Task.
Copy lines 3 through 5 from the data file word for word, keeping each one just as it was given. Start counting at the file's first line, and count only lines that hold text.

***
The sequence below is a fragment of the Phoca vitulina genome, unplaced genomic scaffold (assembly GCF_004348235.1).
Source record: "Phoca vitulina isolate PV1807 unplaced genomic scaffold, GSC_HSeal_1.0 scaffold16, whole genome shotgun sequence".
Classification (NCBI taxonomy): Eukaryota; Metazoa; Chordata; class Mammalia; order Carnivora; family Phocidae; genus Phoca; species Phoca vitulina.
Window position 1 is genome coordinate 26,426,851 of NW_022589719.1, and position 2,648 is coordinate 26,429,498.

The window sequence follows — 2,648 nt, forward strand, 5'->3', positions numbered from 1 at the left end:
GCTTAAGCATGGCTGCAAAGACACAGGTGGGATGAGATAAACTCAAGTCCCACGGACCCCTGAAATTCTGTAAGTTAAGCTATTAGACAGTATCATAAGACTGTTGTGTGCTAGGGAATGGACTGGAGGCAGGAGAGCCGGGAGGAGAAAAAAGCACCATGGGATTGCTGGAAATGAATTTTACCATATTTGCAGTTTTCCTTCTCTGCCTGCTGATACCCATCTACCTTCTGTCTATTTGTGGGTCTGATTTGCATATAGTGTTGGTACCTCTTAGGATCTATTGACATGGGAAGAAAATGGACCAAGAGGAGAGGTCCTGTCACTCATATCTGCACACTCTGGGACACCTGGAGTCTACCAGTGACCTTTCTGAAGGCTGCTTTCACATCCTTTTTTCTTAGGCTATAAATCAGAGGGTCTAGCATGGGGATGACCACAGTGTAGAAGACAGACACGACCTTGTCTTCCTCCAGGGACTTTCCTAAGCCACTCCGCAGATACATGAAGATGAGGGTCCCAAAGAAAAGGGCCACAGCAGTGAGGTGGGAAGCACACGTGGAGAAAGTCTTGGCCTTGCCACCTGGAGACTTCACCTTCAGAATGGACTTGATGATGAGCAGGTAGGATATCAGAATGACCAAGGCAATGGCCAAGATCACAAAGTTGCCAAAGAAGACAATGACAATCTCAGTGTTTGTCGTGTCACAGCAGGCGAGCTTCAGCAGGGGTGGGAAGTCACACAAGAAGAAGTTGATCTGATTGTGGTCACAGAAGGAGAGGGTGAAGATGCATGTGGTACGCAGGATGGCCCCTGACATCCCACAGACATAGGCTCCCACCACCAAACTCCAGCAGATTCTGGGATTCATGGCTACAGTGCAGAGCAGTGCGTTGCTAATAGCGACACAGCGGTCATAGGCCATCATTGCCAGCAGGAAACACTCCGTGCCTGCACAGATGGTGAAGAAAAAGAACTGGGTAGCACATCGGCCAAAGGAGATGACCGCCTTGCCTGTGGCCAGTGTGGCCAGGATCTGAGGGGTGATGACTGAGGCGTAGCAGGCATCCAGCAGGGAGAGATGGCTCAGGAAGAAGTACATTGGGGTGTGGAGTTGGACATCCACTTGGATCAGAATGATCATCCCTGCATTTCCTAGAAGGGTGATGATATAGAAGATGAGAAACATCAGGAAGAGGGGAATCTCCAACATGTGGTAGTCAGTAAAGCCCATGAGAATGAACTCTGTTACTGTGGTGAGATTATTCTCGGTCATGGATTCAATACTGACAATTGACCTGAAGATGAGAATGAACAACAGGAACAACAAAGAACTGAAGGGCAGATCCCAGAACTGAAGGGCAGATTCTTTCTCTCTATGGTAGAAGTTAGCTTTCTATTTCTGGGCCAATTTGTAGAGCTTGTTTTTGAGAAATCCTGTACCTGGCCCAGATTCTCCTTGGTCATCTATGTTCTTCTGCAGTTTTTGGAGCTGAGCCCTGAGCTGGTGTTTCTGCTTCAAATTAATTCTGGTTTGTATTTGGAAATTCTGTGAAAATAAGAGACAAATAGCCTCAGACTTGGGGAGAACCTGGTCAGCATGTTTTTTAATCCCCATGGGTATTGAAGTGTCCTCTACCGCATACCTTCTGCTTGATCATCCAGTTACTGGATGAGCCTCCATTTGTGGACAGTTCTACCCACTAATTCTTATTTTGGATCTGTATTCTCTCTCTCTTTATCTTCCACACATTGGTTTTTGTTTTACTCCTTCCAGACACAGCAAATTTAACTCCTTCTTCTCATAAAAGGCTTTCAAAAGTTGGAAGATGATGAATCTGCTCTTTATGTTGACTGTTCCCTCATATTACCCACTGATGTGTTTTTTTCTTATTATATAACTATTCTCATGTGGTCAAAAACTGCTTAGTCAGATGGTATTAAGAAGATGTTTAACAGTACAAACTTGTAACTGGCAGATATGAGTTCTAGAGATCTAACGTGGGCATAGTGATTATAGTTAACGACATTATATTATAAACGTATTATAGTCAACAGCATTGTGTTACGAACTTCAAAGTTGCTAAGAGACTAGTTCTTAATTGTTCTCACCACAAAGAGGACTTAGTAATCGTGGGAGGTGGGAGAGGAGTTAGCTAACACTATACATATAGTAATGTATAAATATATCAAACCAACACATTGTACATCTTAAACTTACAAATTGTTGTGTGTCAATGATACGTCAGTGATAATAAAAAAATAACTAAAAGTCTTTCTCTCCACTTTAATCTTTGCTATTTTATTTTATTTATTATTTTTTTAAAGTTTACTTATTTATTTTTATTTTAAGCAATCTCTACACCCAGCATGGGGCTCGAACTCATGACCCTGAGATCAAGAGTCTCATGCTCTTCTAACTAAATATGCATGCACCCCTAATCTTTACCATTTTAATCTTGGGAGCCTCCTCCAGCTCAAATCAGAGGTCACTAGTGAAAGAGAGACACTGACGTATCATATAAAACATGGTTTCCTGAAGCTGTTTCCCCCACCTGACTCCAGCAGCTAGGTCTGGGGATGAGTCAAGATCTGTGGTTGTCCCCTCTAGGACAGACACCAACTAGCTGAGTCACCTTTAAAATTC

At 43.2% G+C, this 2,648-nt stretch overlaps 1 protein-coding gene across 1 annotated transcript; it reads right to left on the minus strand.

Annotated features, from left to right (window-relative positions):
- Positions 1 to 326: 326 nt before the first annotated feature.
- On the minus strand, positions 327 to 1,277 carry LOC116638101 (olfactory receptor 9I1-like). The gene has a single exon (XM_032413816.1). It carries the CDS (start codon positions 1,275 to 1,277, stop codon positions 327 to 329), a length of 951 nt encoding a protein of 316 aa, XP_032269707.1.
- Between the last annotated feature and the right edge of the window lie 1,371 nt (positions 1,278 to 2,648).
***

Classification (NCBI taxonomy): Eukaryota; Metazoa; Chordata; class Mammalia; order Carnivora; family Phocidae; genus Phoca; species Phoca vitulina.
Window position 1 is genome coordinate 26,426,851 of NW_022589719.1, and position 2,648 is coordinate 26,429,498.

The window sequence follows — 2,648 nt, forward strand, 5'->3', positions numbered from 1 at the left end: